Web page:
Ellison, Harlan (Vol. 1)

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Last Updated on June 7, 2022, by eNotes Editorial. Word Count: 393

Ellison, Harlan 1934–

American science fiction writer. (See also Contemporary Authors, Vols. 5-8, rev. ed.)

Harlan Ellison is not only the most audible but possibly the most gifted of the American members of the New Wave. When he first hove into sight in 1956, spinning around lampposts and bragging...

(The entire section contains 393 words.)

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Ellison, Harlan 1934–

American science fiction writer. (See also Contemporary Authors, Vols. 5-8, rev. ed.)

Harlan Ellison is not only the most audible but possibly the most gifted of the American members of the New Wave. When he first hove into sight in 1956, spinning around lampposts and bragging of imaginary adventures and achievements, I thought him all noise and no talent, and told him so. In the succeeding decade he proved me dead wrong about this, and very few acts as a writer have given me so much pleasure as acknowledging this…. He is in fact a born writer, almost entirely without taste or control but with so much fire, originality and drive, as well as compassion, that he makes the conventional virtues of the artist seem almost irrelevant; his work strongly resembles that of Louis-Ferdinand Céline … even to its black, wild humor.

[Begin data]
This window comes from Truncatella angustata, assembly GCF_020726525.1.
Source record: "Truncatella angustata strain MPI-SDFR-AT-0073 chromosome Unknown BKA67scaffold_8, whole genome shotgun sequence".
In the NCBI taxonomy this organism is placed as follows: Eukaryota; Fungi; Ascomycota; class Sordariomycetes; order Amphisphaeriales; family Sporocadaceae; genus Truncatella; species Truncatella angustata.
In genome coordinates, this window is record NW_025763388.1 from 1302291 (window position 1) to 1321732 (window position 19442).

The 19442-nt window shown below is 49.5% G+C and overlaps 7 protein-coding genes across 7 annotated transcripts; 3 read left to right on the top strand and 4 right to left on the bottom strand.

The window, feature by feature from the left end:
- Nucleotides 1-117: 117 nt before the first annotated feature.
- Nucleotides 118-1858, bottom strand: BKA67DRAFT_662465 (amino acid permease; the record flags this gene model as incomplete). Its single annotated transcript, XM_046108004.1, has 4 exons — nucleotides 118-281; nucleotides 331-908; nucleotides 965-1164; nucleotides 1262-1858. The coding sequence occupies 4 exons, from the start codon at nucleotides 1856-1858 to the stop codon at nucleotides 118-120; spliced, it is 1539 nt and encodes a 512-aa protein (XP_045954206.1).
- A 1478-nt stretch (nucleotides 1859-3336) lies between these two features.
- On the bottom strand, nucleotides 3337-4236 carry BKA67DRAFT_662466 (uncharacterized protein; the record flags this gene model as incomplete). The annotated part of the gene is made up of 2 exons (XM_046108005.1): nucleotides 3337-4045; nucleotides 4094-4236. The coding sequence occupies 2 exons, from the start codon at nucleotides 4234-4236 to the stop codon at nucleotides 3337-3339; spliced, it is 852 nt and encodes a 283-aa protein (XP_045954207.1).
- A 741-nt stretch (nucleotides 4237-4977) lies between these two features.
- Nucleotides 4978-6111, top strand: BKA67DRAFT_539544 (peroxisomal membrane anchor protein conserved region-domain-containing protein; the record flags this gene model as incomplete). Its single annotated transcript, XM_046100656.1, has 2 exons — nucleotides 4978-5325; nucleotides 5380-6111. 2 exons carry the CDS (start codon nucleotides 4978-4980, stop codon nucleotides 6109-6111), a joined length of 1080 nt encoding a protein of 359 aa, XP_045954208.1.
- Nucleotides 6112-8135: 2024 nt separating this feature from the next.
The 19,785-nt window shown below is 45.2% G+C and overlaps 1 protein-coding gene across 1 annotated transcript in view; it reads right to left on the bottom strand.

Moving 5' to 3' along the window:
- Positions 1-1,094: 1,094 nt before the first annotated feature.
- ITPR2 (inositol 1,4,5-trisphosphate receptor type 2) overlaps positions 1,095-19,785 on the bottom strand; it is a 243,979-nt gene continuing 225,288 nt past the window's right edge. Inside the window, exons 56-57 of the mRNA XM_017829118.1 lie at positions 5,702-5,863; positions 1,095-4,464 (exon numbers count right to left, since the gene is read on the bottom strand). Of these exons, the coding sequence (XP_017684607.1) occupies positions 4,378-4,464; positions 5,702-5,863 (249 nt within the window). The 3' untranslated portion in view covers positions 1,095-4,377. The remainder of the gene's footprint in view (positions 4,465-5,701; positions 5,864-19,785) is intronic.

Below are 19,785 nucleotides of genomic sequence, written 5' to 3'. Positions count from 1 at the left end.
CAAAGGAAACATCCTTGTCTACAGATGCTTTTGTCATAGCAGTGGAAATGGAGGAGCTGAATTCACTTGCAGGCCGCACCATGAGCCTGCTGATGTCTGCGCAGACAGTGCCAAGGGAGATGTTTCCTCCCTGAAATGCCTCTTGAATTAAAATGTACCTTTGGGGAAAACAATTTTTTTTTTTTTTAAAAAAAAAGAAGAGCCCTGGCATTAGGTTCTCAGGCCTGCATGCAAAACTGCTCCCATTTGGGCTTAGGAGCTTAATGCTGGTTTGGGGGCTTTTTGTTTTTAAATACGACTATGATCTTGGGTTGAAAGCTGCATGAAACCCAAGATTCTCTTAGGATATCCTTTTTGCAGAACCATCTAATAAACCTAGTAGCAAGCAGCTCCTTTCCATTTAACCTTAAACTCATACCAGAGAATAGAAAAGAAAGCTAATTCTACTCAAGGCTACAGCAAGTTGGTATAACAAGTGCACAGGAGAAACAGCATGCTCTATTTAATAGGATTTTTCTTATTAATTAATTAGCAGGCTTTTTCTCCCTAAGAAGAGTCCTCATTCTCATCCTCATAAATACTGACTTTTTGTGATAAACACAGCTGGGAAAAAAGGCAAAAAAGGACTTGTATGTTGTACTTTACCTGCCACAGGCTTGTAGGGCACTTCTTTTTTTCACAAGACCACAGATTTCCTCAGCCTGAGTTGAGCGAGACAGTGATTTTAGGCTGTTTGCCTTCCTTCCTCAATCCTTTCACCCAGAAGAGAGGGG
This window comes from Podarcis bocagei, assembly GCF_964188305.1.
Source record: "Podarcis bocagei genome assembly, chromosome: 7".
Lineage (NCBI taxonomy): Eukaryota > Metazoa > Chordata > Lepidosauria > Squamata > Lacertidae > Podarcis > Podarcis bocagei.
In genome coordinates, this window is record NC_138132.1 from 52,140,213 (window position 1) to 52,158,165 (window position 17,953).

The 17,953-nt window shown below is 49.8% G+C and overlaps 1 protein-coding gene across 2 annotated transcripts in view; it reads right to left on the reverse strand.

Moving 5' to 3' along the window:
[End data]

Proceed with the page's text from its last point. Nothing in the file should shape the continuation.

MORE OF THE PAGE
William Atheling, Jr., in his More Issues at Hand, Advent, 1970, p. 131.

Harlan Ellison is one of those one-man phenomena who pop up in a field, follow their own rules, and have such a terrific charisma and personal drive that they get away with it. They break all the rules and make the rest like it. He is in an Asimovian sense a "mule," a unique sort of genius who can lead where others can never successfully follow, who can hold an audience enthralled yet never gain a convert, who can insult and have only the stupid offended.

[Ellison's writing might be ascribed to the New Wave school of science fiction] in the sense that [his] short stories have most certainly charted new paths in writing, in that he has indeed found new ultramodern ways of narration which yet manage to keep comprehension (compared with most of the New Wave pioneering which actually reverts back to antiquated experimental styles of the twenties and thirties without acknowledging it; a great deal of the New Wave material smacks of Dadaism, a 1919–1920 manifestation), in that he takes the downbeat view of the far future and therefore, by implication, seems to accept the view that there is no real hope for humanity and that we are not going to surmount the crises of this century.

In that sense Harlan Ellison is New Wave, and if so, is the best of them all.

Donald A. Wolheim, in his The Universe Makers, Harper & Row, 1971, pp. 105-06.

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